A legally-binding International Undertaking on plant genetic resources (IU), linked to both the Food and Agriculture Organization (FAO) and Convention on Biological Diversity (CBD) is essential for global food security. It is the only agreement that could ensure the conservation and the sustainable use of plant genetic resources for food and agriculture (PGRFA), and the fair and equitable sharing of benefits back to farmers, arising from the use of these resources.
Because of the above and the interdependence on PGRFA between countries and the impossibility for bilateral tracking of origin and use of these resources, the IU is an indispensable instrument for these resources. NGOs are calling for the rapid conclusion to the negotiations on the International Undertaking.
We all benefit from the contribution that the diversity of PGRFA has made to food security, but the farmers who developed and sustain this diversity have received little recognition and no incentives.
The NGOs and Farmers' Organisations that participated in the Global Forum on Agricultural Research, held in Dresden in May 2000, adopted a statement which called, among other things, for 'the immediate completion of the International Undertaking', taking into account 'the contributions to the world's food system and the research needs of farming communities'.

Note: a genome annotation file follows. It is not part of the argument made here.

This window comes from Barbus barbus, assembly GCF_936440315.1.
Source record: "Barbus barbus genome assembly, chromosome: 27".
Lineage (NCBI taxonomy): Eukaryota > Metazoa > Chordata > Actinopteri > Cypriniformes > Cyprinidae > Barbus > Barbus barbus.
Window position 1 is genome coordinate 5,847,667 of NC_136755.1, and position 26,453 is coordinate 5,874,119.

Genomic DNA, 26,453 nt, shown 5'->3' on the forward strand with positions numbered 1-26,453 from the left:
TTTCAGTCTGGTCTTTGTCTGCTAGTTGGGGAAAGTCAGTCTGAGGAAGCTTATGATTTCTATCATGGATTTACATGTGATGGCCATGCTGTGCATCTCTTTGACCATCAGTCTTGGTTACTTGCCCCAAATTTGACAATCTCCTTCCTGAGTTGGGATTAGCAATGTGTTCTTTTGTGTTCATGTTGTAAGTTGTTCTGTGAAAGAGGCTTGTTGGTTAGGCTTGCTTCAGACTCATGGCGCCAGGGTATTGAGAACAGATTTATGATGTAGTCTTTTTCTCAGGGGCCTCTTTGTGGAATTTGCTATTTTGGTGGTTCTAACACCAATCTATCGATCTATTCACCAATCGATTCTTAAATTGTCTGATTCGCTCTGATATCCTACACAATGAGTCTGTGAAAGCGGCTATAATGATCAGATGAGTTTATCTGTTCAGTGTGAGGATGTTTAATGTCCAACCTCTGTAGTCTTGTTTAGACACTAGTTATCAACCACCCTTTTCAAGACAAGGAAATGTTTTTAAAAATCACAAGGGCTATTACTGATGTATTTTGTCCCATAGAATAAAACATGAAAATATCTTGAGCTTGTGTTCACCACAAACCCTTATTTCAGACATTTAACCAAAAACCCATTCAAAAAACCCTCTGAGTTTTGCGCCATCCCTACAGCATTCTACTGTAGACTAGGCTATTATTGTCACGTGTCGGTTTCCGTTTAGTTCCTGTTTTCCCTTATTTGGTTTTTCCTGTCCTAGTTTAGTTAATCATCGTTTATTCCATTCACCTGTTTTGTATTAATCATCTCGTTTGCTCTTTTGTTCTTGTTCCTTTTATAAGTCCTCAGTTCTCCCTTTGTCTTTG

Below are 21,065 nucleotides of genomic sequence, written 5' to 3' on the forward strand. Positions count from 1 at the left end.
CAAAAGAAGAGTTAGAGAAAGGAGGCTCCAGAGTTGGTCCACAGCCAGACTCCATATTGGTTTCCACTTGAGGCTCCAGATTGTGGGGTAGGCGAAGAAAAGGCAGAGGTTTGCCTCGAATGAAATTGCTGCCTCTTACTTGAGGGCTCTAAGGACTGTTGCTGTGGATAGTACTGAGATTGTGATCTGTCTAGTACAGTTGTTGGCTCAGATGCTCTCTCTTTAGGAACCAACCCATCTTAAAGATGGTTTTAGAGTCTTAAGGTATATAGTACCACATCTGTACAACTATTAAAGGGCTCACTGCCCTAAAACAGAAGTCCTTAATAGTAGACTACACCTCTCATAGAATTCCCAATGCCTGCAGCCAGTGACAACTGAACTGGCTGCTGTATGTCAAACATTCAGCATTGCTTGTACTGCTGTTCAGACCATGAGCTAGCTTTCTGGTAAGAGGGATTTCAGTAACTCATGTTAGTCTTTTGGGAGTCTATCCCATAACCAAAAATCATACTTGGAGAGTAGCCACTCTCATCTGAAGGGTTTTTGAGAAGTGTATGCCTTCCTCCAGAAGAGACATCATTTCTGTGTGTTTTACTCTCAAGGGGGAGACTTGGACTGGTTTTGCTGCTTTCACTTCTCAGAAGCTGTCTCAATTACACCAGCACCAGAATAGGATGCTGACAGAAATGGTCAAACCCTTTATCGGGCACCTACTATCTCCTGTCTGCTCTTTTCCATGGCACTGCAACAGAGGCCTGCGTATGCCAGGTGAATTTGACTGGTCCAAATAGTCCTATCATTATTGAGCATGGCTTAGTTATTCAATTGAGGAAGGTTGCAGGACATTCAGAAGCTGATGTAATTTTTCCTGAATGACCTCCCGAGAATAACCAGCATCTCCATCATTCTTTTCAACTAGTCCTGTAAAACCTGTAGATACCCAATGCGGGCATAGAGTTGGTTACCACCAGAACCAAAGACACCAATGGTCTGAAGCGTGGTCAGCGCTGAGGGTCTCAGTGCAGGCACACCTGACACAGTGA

At the same time, NGOs participating in the COP-V of the Convention on Bioogical Diversity in Nairobi issued similar calls: The Parties to the Convention must send a strong message to FAO to rapidly complete the harmonisation of the International Undertaking on Plant Genetic Resources with this Convention to include forceful Articles on Farmers Rights; a multilateral system of Access, outlawing proprietary ownership through patents and Plant Variety Protection of all designated materials and the genes they contain; and Benefit Sharing related to end use i.e. food security.
The 1983 voluntary IU is being renegotiated by countries through the FAO Commission on Genetic Resources for Food and Agriculture to bring into harmony with the Convention on Biological Diversity (CBD) as a legally-binding instrument. As such, it will necessarily contribute to the objectives of the CBD through its focus on the conservation and the sustainable use of PGRFA, and the fair and equitable sharing of benefits arising from the use of PGRFA.